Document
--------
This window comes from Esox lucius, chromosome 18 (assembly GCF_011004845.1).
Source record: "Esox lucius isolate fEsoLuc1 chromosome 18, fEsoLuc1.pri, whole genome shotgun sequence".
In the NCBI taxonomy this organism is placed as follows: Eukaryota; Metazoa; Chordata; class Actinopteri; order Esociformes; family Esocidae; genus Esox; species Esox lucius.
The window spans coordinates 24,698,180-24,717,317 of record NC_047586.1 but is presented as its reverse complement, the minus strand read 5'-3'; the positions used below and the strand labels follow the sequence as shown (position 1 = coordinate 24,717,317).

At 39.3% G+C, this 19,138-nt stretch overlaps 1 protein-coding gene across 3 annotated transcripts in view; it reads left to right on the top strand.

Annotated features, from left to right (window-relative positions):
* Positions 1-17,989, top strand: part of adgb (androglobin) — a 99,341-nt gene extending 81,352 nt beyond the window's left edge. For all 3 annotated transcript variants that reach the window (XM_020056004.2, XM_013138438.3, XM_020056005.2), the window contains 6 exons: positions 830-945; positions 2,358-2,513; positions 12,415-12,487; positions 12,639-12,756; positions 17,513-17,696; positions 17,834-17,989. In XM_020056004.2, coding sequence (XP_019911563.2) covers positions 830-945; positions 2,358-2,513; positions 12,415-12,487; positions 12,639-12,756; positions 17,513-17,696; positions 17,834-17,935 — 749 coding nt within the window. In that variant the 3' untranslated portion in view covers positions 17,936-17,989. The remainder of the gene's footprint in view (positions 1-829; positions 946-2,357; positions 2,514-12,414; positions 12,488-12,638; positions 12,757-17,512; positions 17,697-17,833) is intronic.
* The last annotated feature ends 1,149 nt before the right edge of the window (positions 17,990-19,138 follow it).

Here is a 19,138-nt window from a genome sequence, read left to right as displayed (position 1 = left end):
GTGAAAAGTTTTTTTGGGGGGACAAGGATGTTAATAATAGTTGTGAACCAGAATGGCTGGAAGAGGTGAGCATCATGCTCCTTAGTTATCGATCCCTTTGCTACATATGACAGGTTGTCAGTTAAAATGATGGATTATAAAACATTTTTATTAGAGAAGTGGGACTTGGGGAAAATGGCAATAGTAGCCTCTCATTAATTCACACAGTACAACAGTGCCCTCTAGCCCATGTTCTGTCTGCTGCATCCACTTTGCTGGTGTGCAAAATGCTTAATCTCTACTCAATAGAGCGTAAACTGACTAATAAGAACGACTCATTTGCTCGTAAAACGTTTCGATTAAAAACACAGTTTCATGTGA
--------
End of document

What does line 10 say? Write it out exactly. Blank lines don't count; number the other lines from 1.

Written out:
GTGAAAAGTTTTTTTGGGGGGACAAGGATGTTAATAATAGTTGTGAACCAGAATGGCTGGAAGAGGTGAGCATCATGCTCCTTAGTTATCGATCCCTTTGCTACATATGACAGGTTGTCAGTTAAAATGATGGATTATAAAACATTTTTATTAGAGAAGTGGGACTTGGGGAAAATGGCAATAGTAGCCTCTCATTAATTCACACAGTACAACAGTGCCCTCTAGCCCATGTTCTGTCTGCTGCATCCACTTTGCTGGTGTGCAAAATGCTTAATCTCTACTCAATAGAGCGTAAACTGACTAATAAGAACGACTCATTTGCTCGTAAAACGTTTCGATTAAAAACACAGTTTCATGTGA